We Are Virginia Tech

James Geiger, a junior studying theatre performance, intended not to speak at all on Wednesday. Wearing a shirt that read Sometimes you must be silent in order to be heard, he was honoring GLSEN’s Day of Silence, a protest by the LGBT community which occurs annually on April 18th to silence the discrimination and harassment experienced by LGBT students and their allies. Geiger decided to break his vow for a moment and offered these words:

"Human suffering is not a good thing. We need to come together as a race and realize how precious life is. We need to appreciate each other. Love each other as a human beings"

Rose Pierre-Louis is a sophomore studying education. Like the rest of the country, she watched the events unfold throughout the week. "My heart literally dropped. I was scared to come to campus today. Puts a bit of worry in your mind." When asked if she had ever feared coming to school before, she answered: "After 9/11, I thought it was taken care of. No worries. But now, it has put a little bit of worry."

She's one of many who puts her faith in school being a safe place. “And God,” she said.

Pierre-Louis recently signed up for USF MoBull program, which sends text messages to registered cell phones in the event of an emergency.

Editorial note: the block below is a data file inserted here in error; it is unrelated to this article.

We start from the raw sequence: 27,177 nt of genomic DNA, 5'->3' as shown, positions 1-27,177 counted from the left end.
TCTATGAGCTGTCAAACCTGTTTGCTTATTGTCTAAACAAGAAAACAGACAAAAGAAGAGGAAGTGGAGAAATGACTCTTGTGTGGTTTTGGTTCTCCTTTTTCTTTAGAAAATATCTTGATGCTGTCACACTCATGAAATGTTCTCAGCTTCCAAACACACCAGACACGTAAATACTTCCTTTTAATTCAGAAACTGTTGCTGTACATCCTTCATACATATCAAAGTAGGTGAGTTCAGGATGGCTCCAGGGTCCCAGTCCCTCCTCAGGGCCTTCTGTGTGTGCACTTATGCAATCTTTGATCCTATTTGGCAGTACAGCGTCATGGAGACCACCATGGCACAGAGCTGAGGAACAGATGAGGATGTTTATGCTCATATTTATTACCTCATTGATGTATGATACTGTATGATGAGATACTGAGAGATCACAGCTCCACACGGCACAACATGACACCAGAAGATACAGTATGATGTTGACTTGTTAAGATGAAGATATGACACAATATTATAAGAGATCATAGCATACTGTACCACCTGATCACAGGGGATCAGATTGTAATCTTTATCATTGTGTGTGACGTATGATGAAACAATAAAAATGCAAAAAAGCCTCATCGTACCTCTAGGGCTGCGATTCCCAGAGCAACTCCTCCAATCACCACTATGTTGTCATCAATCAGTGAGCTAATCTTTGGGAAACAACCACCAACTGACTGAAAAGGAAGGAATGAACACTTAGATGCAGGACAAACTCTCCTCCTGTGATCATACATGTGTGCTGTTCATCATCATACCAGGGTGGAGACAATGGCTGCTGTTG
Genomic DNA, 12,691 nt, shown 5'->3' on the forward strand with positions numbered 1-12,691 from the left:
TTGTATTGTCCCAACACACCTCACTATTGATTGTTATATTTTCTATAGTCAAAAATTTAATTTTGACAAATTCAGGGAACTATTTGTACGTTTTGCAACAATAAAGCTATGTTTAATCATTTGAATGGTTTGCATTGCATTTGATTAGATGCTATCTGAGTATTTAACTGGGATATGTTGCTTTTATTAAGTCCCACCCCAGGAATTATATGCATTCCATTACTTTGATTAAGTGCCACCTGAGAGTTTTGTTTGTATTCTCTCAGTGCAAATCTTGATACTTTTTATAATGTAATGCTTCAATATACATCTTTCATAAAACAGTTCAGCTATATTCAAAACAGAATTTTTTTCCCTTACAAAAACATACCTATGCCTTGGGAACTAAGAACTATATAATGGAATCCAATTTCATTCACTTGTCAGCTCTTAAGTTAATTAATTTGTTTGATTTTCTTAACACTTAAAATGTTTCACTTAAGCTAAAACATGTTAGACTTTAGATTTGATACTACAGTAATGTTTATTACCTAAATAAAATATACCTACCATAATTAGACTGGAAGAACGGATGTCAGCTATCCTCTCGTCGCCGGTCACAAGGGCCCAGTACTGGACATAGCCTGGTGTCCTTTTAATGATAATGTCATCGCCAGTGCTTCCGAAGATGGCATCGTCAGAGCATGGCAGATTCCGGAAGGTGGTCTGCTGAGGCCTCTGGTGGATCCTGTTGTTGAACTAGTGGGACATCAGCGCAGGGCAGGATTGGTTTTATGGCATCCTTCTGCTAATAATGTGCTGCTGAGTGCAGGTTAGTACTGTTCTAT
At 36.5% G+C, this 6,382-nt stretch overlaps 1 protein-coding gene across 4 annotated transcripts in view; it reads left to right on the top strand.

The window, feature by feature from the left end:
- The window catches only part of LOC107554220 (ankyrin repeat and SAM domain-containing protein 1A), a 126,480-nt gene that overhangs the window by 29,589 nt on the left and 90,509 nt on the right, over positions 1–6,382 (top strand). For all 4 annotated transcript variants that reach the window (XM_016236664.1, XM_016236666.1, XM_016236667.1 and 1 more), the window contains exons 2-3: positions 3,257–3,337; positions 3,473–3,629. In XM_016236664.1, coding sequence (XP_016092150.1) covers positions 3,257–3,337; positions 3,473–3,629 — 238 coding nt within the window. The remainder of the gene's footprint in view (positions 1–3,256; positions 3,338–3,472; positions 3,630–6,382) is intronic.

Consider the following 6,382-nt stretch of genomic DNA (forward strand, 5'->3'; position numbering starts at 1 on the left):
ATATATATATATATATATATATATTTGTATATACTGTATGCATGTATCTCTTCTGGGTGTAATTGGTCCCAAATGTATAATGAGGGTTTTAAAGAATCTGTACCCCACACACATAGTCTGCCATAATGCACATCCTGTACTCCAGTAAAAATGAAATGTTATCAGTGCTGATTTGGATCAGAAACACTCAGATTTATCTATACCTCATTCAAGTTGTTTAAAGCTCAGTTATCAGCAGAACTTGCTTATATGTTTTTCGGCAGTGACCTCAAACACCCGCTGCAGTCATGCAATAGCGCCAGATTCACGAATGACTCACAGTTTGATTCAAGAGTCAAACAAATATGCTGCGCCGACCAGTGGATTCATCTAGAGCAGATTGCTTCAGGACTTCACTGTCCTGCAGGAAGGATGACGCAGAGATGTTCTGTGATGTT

Jeffrey Jackson is an active member of Greek Life and came to the vigil with a sense of loss for VT, as well as for other friends he's lost this year. Jackson said he’s never felt unsafe on campus, despite acknowledging that anything can happen anywhere. Jackson offered the possibility of more surveillance cameras on campus, citing security can't be every where all the time on the expansive campus.

He added that in his 3 years on campus, there had never been so much as a fire drill to prepare the students for emergency situations.

Lt. Meg Ross, a Public Information Officer with the University Police, said the overall sense of security that students feel on campus is a good thing, though “Safety is a relative term. We're here 24/7 hoping to protect them.”

Like an small city, USF has many crimes. “We have bike theft and book thieves. We're a microcosm of the rest of the world,” said Ross.

I asked if there were any emergency training or drills for students in the event of an emergency.

MR: "There are some programs in place. We [police] train for such an event, but every situation is different. To provide a plan for students to act on may not fit every situation…We have to rely on them to report things that they see, that their instincts say are just not right. And rely on the police to do what we can. This can't be prevented. This is something we just have to prepare for."

DM: What is the law regarding guns on campus?

MR: "It's a felony to have a firearm on campus. University Police will check in firearms if students feel the need to bring them from home. But if they bring one on campus, they will be arrested, even with a concealed weapon permit."

Gardner and 3 other Virginia Tech Alumni, including a USF professor, mustered up their game faces and some positive energy in front of the USF crowd of several hundred to close the vigil with a cheer to conjure up happier times and healing.